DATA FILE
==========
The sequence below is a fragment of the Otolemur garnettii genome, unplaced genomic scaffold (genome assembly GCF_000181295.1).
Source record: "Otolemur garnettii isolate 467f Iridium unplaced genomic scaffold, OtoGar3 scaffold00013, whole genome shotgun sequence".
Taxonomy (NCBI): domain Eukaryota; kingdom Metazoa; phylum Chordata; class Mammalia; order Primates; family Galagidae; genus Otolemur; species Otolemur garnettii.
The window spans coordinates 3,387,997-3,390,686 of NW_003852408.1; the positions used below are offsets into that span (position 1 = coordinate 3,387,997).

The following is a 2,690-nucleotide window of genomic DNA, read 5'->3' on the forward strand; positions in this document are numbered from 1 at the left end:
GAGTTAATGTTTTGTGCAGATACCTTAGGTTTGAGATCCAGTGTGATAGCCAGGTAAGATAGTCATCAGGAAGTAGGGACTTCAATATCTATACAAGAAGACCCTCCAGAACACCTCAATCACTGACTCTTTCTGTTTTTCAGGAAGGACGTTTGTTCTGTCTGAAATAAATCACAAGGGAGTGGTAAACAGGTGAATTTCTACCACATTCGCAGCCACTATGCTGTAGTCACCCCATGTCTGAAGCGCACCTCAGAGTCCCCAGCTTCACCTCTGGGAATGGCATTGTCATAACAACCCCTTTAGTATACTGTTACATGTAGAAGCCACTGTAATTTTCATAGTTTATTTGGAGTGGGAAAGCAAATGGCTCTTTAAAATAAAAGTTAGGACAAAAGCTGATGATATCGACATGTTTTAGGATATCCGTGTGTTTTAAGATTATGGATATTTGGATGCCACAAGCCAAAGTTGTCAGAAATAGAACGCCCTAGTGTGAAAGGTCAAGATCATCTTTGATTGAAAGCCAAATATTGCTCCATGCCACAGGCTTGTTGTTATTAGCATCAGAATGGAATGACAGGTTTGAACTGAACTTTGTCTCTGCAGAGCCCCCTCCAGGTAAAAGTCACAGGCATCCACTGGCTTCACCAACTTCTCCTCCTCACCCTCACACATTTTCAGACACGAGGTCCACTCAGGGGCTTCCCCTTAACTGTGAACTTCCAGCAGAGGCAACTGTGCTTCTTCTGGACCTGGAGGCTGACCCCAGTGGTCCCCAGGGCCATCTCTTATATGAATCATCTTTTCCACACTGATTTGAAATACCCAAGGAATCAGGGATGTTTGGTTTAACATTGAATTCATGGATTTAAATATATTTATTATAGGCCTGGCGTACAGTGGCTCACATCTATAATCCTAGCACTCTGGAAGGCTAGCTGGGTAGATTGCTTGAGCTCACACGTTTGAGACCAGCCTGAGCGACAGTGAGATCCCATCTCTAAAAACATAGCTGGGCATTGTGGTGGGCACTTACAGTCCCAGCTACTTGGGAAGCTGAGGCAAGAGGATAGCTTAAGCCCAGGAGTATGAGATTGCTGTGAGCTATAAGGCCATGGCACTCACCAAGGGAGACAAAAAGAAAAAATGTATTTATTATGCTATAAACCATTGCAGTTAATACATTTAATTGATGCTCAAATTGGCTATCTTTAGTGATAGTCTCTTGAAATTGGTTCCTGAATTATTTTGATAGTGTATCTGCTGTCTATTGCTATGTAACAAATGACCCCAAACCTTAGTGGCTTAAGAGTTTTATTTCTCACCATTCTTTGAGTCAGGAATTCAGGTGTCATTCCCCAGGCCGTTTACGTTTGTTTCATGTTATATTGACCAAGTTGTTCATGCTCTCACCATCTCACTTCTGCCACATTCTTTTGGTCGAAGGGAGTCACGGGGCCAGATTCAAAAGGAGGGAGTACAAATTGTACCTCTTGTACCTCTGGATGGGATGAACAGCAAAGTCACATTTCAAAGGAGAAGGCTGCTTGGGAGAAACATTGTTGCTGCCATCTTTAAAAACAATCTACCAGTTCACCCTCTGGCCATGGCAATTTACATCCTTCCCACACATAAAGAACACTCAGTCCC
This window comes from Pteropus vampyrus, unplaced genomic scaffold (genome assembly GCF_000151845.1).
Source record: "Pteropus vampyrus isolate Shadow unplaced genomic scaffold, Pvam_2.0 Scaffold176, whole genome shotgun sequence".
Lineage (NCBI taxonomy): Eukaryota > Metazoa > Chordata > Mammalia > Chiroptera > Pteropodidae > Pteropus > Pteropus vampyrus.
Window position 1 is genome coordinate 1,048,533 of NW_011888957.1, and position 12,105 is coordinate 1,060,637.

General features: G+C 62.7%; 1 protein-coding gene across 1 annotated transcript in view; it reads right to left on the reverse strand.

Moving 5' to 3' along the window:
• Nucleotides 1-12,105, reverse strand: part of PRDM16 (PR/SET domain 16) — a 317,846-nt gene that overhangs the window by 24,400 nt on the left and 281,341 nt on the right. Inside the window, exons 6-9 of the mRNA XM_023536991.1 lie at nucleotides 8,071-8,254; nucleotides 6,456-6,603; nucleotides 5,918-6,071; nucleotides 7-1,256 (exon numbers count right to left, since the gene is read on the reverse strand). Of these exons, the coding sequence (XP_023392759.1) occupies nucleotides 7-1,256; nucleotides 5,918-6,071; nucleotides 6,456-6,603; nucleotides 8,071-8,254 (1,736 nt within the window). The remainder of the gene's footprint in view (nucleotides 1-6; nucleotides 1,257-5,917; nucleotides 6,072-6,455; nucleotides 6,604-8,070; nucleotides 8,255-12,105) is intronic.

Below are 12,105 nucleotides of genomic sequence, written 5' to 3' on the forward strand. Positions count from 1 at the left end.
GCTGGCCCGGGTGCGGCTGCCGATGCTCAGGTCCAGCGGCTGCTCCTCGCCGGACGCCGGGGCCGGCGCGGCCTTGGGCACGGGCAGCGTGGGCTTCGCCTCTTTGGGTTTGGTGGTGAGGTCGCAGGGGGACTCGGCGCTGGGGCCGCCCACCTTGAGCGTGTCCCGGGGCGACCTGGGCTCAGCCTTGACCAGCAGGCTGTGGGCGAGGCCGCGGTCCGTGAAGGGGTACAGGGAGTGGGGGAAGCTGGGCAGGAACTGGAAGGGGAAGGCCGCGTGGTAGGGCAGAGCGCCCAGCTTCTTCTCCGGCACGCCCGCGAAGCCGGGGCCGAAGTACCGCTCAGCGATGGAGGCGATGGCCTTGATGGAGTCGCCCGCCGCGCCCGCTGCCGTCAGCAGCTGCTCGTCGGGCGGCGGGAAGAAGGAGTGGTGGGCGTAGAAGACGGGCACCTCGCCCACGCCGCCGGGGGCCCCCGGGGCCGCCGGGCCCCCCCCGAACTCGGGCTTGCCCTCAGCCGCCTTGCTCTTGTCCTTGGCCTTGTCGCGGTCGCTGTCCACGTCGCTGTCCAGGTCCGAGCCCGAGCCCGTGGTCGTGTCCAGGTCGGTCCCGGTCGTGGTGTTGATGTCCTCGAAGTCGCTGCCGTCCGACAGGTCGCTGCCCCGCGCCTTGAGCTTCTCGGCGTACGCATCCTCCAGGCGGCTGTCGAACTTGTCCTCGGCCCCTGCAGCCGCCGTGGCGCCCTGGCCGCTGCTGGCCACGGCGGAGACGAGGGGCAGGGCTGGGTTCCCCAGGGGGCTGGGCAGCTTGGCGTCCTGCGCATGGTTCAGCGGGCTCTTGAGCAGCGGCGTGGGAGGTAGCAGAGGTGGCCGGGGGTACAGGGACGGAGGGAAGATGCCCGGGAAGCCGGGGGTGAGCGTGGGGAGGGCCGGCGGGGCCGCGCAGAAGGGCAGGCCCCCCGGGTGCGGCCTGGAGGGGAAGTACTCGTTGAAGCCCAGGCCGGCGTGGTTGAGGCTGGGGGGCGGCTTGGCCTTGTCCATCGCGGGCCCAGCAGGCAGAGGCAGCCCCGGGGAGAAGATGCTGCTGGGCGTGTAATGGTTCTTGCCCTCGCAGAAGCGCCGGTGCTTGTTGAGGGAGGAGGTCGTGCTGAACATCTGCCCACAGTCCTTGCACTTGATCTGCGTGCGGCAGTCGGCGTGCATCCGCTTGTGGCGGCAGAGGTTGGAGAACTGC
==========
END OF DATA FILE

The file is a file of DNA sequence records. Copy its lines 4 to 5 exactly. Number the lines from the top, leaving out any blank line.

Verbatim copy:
The window spans coordinates 3,387,997-3,390,686 of NW_003852408.1; the positions used below are offsets into that span (position 1 = coordinate 3,387,997).

The following is a 2,690-nucleotide window of genomic DNA, read 5'->3' on the forward strand; positions in this document are numbered from 1 at the left end: